a Happy ChristmasBeing a bit of a whiner (ahem), I find myself doing quite a bit of eye-rolling and complaining when I look on the liturgical calendar and find that Christmas Eve is falling on the 4th Sunday of Advent yet again. This year was no exception (although frankly I was quite glad to be working as an Interim, and not circuit riding my way across Oklahoma like last Christmas Eve). We did our best at St. C's to plan a reasonable set of services for a congregation of our size, which included a joint service of Morning Prayer for 4 Advent, followed by decorating and a potluck in the Parish Hall.
I'm going to learn, one of these days, to just stuff go and leave it in God's hands. Because after all of my worrying about assorted liturgical details, and wondering if anyone would show up, and if we would have a nice time, and all the other things that clergy worry about in the week leading up to Christmas Eve. . .it was one of the most lovely Christmases I can remember (and I'm writing this before Husband and I have even done our Santa moments, as he is off to do a Christmas morning service at his church).
During Advent, St. C's did an Angel Tree, like many other churches I've attended in the past. We had angels on the tree with requested Christmas presents for members to buy for people in the community. But what made it so special for me was that these were presents for people we knew. We had angels on the tree for the residents of some group homes for developmentally disabled adults that we have been working with for the past six months--some were presents for the homes themselves, and some were presents for some of the residents who have no living family members. And some of the other presents were suggested to us by a social worker who's working with me with a family in our geographical area.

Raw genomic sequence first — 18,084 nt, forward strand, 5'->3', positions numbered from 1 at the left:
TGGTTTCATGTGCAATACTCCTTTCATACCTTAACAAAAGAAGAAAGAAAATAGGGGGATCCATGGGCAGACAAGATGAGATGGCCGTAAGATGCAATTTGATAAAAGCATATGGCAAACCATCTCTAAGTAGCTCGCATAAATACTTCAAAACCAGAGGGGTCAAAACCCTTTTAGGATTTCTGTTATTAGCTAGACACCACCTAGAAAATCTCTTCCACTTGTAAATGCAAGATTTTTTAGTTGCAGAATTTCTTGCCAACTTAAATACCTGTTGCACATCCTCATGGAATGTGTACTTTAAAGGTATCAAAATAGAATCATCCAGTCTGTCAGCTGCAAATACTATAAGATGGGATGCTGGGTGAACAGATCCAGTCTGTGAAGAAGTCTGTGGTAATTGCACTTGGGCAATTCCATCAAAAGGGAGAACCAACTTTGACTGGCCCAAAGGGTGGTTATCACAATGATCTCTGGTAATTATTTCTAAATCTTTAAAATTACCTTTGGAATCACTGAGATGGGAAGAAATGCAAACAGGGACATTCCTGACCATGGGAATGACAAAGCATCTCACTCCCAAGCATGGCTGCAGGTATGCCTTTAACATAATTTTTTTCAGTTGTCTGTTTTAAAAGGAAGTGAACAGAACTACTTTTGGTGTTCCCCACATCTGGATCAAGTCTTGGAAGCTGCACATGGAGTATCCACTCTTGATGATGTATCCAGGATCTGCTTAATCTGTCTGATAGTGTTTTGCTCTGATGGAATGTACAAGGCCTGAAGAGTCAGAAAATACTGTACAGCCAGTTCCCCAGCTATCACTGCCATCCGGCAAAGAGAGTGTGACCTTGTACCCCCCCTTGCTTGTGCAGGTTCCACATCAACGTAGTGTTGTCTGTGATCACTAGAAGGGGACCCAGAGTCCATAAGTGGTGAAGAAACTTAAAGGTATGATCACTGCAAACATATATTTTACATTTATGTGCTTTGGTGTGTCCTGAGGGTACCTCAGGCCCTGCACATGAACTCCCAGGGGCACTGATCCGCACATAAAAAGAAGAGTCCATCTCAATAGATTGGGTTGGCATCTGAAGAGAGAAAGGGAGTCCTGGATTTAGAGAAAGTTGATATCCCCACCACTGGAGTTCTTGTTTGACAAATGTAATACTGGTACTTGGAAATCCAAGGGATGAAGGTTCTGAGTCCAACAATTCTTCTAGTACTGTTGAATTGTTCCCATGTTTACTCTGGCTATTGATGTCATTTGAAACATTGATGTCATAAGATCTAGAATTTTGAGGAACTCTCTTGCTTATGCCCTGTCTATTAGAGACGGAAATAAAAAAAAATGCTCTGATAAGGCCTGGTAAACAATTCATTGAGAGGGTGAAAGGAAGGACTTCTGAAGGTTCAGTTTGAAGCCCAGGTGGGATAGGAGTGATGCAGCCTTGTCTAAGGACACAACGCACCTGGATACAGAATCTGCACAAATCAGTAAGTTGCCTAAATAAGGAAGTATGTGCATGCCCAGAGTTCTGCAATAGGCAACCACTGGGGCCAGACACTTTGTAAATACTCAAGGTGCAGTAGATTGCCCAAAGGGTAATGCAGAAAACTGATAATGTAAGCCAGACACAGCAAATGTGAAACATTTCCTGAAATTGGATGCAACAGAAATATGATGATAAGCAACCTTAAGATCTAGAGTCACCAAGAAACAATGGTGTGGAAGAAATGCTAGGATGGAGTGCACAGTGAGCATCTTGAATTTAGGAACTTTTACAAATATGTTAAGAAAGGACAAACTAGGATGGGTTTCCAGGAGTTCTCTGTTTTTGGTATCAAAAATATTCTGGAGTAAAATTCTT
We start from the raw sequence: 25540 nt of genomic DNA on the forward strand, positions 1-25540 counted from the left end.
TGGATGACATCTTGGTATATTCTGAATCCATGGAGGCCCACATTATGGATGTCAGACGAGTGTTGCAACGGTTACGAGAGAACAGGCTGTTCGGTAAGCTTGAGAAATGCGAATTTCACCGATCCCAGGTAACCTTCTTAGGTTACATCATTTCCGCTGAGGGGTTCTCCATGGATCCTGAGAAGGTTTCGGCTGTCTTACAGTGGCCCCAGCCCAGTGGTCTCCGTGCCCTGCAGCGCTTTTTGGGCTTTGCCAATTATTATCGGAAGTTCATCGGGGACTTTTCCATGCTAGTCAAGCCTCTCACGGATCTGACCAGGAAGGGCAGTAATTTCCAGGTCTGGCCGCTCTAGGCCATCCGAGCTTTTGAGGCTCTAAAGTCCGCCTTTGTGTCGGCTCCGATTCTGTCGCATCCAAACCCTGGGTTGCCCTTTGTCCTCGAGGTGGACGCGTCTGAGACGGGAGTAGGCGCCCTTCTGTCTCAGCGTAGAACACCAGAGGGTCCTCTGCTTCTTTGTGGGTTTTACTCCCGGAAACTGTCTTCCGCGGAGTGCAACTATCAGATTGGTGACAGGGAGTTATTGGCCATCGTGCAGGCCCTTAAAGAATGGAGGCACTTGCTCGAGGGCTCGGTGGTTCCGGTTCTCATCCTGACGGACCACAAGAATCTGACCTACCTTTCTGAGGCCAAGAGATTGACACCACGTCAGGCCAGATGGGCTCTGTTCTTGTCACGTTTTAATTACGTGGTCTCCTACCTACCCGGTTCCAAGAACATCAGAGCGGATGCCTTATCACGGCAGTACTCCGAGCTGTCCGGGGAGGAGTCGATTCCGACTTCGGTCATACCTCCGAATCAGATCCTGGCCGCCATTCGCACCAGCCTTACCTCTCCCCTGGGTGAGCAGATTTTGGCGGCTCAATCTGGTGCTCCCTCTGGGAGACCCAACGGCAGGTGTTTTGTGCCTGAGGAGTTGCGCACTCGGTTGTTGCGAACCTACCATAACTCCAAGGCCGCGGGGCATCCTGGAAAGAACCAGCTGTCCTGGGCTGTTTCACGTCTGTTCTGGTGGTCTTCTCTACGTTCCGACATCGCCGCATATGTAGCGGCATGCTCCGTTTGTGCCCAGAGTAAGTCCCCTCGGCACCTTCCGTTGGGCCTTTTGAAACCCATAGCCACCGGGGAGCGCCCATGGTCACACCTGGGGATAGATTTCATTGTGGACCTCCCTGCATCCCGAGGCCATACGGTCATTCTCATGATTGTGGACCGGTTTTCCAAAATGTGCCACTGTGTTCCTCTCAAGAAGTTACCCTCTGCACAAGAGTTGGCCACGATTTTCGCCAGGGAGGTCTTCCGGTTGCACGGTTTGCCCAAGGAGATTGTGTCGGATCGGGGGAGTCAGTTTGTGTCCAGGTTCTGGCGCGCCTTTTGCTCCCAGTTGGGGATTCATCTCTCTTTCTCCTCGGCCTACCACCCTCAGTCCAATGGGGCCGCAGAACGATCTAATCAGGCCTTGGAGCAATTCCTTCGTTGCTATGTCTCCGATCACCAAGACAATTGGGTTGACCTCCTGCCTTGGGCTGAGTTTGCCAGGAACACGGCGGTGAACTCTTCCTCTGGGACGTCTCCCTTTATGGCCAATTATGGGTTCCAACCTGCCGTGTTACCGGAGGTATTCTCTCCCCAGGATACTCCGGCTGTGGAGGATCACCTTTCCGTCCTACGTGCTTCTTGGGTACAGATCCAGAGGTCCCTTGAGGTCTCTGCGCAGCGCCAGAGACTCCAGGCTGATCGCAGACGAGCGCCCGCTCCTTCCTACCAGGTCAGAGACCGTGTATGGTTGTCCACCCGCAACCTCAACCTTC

After our service was over in the morning, and while many of the congregation were decorating, the coordinator for the group homes came up to pick up the presents, and she was staggered by what she saw. The pile of presents we had gathered had been stacked in front of the altar to be blessed by our worship, and it was an impressive sight. As I'm writing this,I'm sitting about two inches from our tree and the pile of presents underneath, and I'm not going to deny that it's a good thing, but I don't think a pile of presents has ever made me so joyful as that pile in front of the altar yesterday morning.
It's been a scattered holiday season for us. We finally got our tree up on Saturday, and it's just a bare tree--thank goodness for pre-lit artificial trees. I have done no baking, Christmas card writing--I got just enough done. But a funny thing happened--it's been one of the most wonderful Christmases I can remember.
I was at Large Unnamed Chain Craft Store a couple of days ago picking up some last minute items, and I overheard a woman say to another woman that every year she tried to make Christmas bigger and better than the last, but that this year she was really struggling with that. I'm grateful to her because she gave me my sermon illustration for the late service last night, but she also gave me a thought that I have been pondering in my heart--it's not about doing Christmas bigger and better. It's about being attentive to the places where Jesus is coming into the world, and putting yourself there with him.
A blessed Christmas to all!